DEFINITION of 'Shanghai Stock Exchange'
The largest stock exchange in mainland China, the Shanghai Stock Exchange is a nonprofit organization run by the China Securities Regulatory Commission (CSRC). Stocks, funds and bonds are all traded on the exchange, which has listing requirements including that a company must be in business and be earning a profit for at least three years before joining the exchange.
BREAKING DOWN 'Shanghai Stock Exchange'
Two main classes of stock for every listed company are traded on the exchange: A-shares and B-shares. B-shares are quoted in U.S. dollars, and are generally open to foreign investment. A-shares are quoted in yuan, and are only available to foreign investment through a qualified program known as QFII.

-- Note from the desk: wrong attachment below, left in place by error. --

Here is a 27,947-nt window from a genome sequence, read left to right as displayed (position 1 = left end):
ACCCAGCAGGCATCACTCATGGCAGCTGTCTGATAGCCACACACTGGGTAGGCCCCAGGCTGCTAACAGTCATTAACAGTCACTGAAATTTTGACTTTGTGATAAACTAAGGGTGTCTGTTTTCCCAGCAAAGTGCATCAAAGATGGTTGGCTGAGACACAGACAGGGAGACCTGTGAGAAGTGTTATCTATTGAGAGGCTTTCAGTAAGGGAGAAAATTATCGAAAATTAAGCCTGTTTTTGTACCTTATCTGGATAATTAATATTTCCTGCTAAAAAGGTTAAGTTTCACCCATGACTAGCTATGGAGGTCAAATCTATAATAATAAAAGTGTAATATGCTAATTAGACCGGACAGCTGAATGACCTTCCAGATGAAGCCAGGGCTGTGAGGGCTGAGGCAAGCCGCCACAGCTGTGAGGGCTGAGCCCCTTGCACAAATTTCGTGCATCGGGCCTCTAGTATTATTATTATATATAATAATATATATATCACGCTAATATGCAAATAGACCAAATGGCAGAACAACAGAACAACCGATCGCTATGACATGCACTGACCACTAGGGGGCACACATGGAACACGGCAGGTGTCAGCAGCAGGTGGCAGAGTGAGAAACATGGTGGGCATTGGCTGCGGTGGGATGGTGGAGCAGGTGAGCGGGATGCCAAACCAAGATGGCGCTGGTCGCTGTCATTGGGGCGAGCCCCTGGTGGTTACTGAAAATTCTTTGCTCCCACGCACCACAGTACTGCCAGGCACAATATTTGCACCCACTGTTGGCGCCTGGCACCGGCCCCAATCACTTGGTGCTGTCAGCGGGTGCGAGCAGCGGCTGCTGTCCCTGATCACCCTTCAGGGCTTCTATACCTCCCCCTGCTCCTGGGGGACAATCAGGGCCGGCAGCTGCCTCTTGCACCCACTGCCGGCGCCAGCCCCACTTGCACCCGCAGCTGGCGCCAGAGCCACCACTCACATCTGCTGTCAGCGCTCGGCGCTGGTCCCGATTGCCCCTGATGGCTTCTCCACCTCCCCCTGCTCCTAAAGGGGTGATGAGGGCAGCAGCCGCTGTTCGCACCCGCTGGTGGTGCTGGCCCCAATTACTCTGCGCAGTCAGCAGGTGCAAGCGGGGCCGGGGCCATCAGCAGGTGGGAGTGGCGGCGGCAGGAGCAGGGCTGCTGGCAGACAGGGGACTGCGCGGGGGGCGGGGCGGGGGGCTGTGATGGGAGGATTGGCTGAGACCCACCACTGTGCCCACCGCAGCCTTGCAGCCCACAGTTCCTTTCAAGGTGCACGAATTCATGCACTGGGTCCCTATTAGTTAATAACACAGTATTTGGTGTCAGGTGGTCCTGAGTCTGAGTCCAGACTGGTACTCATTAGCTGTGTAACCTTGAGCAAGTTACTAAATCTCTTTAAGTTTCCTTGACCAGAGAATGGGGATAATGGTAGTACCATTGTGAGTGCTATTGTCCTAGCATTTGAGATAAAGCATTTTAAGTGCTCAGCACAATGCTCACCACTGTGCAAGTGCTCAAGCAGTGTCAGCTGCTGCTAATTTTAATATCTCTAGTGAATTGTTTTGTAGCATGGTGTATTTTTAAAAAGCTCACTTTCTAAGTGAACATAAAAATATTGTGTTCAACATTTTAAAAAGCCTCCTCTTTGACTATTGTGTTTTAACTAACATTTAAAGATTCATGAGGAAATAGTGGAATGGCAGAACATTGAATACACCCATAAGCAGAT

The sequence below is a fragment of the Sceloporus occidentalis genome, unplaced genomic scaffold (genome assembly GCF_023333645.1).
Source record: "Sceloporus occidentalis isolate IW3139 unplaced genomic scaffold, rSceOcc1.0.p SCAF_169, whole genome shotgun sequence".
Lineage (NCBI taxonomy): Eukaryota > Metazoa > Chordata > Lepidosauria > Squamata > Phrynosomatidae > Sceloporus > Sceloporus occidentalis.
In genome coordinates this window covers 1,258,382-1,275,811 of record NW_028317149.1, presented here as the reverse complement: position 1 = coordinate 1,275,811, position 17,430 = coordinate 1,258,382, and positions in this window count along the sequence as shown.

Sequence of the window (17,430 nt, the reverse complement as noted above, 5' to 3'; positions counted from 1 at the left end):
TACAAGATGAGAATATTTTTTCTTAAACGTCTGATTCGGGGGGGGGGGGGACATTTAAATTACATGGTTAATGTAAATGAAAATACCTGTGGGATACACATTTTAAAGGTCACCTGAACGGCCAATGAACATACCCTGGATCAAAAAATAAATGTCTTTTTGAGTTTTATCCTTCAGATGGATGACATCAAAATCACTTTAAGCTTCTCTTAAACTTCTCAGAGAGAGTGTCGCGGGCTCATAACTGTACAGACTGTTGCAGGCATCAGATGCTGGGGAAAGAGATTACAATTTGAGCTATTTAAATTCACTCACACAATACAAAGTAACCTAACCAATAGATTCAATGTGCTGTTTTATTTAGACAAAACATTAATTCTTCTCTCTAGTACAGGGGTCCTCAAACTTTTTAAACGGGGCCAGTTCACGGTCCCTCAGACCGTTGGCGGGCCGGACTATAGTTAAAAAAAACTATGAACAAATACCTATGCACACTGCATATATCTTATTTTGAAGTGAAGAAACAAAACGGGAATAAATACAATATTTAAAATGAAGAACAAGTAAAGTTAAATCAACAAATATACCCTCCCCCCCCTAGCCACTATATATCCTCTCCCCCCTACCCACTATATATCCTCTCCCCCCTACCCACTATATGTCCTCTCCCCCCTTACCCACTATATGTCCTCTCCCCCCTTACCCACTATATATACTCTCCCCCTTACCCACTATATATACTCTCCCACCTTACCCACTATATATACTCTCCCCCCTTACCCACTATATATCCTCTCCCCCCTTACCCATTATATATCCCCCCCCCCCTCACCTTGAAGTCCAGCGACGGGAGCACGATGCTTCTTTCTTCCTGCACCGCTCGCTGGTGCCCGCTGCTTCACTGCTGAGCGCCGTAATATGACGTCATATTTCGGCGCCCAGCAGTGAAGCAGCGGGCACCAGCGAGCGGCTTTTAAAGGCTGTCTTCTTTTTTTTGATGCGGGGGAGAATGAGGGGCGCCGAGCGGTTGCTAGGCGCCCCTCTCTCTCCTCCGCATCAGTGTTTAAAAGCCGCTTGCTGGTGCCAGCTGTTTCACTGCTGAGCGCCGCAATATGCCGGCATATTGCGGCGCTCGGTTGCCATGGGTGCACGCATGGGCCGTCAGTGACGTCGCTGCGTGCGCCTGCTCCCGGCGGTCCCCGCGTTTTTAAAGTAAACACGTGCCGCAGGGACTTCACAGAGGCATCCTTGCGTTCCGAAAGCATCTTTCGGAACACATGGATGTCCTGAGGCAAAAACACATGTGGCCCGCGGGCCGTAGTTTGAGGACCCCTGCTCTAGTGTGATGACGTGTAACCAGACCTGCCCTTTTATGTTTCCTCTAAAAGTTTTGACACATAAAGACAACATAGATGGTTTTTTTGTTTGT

The largest stock exchange for Chinese equities is actually the Hong Kong Exchange, which has been trading H-shares in Chinese companies for many years; these equities have also been open to foreign investment. Most of the total market cap of the Shanghai Stock Exchange is made up of formerly state-run companies like major commercial banks and insurance companies. Many of these companies have only been trading on the exchange since 2001.